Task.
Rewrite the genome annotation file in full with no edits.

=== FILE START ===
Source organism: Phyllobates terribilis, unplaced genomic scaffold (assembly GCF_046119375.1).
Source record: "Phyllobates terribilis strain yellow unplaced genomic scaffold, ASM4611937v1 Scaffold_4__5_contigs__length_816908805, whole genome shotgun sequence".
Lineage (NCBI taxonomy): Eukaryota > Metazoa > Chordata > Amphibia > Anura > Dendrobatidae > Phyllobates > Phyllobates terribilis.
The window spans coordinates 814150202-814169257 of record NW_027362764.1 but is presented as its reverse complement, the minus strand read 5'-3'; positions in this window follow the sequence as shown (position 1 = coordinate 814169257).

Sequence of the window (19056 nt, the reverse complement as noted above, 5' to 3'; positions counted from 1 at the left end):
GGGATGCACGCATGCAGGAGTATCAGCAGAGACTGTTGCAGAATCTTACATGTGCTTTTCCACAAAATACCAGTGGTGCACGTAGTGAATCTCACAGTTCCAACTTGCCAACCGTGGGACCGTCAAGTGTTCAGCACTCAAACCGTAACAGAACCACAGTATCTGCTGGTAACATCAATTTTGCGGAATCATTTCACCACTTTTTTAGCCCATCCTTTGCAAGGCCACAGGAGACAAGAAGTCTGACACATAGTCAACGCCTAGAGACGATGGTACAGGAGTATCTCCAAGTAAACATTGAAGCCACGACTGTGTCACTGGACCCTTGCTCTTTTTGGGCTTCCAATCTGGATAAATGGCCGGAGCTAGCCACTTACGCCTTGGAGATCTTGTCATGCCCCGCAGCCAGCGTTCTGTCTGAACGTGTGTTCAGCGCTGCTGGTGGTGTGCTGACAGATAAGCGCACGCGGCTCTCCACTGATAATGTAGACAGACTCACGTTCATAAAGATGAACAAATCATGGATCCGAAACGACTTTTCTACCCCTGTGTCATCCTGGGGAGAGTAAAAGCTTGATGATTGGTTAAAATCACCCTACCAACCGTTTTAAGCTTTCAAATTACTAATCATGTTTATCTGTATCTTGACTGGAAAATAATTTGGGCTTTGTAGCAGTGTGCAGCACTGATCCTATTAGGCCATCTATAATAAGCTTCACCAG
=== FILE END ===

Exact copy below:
Source organism: Phyllobates terribilis, unplaced genomic scaffold (assembly GCF_046119375.1).
Source record: "Phyllobates terribilis strain yellow unplaced genomic scaffold, ASM4611937v1 Scaffold_4__5_contigs__length_816908805, whole genome shotgun sequence".
Lineage (NCBI taxonomy): Eukaryota > Metazoa > Chordata > Amphibia > Anura > Dendrobatidae > Phyllobates > Phyllobates terribilis.
The window spans coordinates 814150202-814169257 of record NW_027362764.1 but is presented as its reverse complement, the minus strand read 5'-3'; positions in this window follow the sequence as shown (position 1 = coordinate 814169257).

Sequence of the window (19056 nt, the reverse complement as noted above, 5' to 3'; positions counted from 1 at the left end):
GGGATGCACGCATGCAGGAGTATCAGCAGAGACTGTTGCAGAATCTTACATGTGCTTTTCCACAAAATACCAGTGGTGCACGTAGTGAATCTCACAGTTCCAACTTGCCAACCGTGGGACCGTCAAGTGTTCAGCACTCAAACCGTAACAGAACCACAGTATCTGCTGGTAACATCAATTTTGCGGAATCATTTCACCACTTTTTTAGCCCATCCTTTGCAAGGCCACAGGAGACAAGAAGTCTGACACATAGTCAACGCCTAGAGACGATGGTACAGGAGTATCTCCAAGTAAACATTGAAGCCACGACTGTGTCACTGGACCCTTGCTCTTTTTGGGCTTCCAATCTGGATAAATGGCCGGAGCTAGCCACTTACGCCTTGGAGATCTTGTCATGCCCCGCAGCCAGCGTTCTGTCTGAACGTGTGTTCAGCGCTGCTGGTGGTGTGCTGACAGATAAGCGCACGCGGCTCTCCACTGATAATGTAGACAGACTCACGTTCATAAAGATGAACAAATCATGGATCCGAAACGACTTTTCTACCCCTGTGTCATCCTGGGGAGAGTAAAAGCTTGATGATTGGTTAAAATCACCCTACCAACCGTTTTAAGCTTTCAAATTACTAATCATGTTTATCTGTATCTTGACTGGAAAATAATTTGGGCTTTGTAGCAGTGTGCAGCACTGATCCTATTAGGCCATCTATAATAAGCTTCACCAG